As Zeppelin raids continued, including on the Cambridge area, German bombers continued raiding London, and Germany was making strides on the Western Front, a fear seems to have gripped the British mainland. Extreme circumstances produced extreme suggestions, like this letter in the ‘Cambridge Chronicle’ from F.L. Nicholls, Of Fulbourn:
“Sir – What is to prevent a flight of enemy aeroplanes landing in our villages, leaving one or two of their number with machine guns to protect the planes while the remainder carry death and destruction to everyone and everything they come across? ….
In every village we now have volunteers; some of these should always be ready with machine guns and grenades at home, and … a small supply of machine guns should be provided for use in case of emergency. Will this be done or shall we have to wait till some massacre of innocent civilian women and children and old people has taken place?”
Thankfully for the streets of Haslingfield and Fulbourn the German threat was thwarted in early 1918.
On this day, the hundredth anniversary of the outbreak of the Great War, it seems appropriate to remember those in our village who died in service. I’m grateful to John Beynon’s exhaustive account in ‘That Their Names Shall Live’ for the following details.
The loss of 17 men in a village the size of Haslingfield would impact upon most households, but it is a story repeated across the United Kingdom. I’ve just stayed at Edgefield, in North Norfolk, which was no more than a handful of cottages in 1914, and even there five men were lost in the war. In Haslingfield two Barnards (Elias and Josiah), Jennings (Alick and Harry) and Newlings (Ted and William) were all killed in action. Two others were lost at sea – George Coveney in an accidental explosion in Sheerness and Albert Flack at the battle of Jutland. A number died in major battles – Frederick Goode, Harry Jennings and Arthur Pagram at the Somme, Frederick Charles and Alick Jennings at Arras, and Ernest Mills at Passchendaele.
Only William Daintry is buried in Haslingfield. William Douglas was buried in Belgium, and William Hoy in northern France. Tragically, the remaining fourteen have no known graves.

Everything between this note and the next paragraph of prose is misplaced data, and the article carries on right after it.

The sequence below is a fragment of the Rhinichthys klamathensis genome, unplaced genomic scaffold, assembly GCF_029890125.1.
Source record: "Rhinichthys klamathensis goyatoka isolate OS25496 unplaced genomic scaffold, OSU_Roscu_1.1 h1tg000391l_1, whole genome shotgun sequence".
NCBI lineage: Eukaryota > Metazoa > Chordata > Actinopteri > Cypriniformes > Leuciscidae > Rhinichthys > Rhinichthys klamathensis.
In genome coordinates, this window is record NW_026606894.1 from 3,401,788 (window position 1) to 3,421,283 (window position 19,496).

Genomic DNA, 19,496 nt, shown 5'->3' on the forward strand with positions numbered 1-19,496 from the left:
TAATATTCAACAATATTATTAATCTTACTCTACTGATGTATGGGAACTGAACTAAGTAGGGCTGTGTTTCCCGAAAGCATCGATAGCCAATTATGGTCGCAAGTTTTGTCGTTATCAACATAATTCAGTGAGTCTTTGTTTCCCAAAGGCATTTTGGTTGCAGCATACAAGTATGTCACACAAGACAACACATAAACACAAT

It is still a matter of some debate on how much the Great War impacted on life in a rural community like Haslingfield. John Beynon, in his ‘The Call to Arms’, outlines the impact on individual families whose menfolk either enlisted or who sought, through exemption, not to enlist. But was there a collective impact? Click Read More below for more info. Read more
Unsurprisingly, Cambridge businesses were keen to stress their patriotic credentials during the First World War. In the month that the Expeditionary Force landed in France, August 1914, Horniman’s announced no increase in the price of their tea. A month later Eaden Lilley, conscious perhaps of some customer grumbling, placed an ad in the Cambridge Chronicle, as follows: Read more
Two features published in The Cambridge Chronicle in the early months of 1915 provide a sharp contrast between life at home and at the front. The first is a letter from ‘A Cambridge Lady:
“Sir – While the streets are so dark I think perambulators should not be allowed on the pavements after sunset, as they add considerably to the danger. I myself nearly had a fall owing to them, and several other ladies have had the same experience. There is, in addition, the risk of the perambulator being upset and the child seriously injured. When there are no lights every care ought to be taken to prevent accidents. Yours, etc.” Read more
The outbreak of war in late 1914 seems to have had an immediate impact upon employment patterns in the town. An article in the Cambridge Chronicle of 6th November reported ‘How Cambridge is affected by the War’: Read more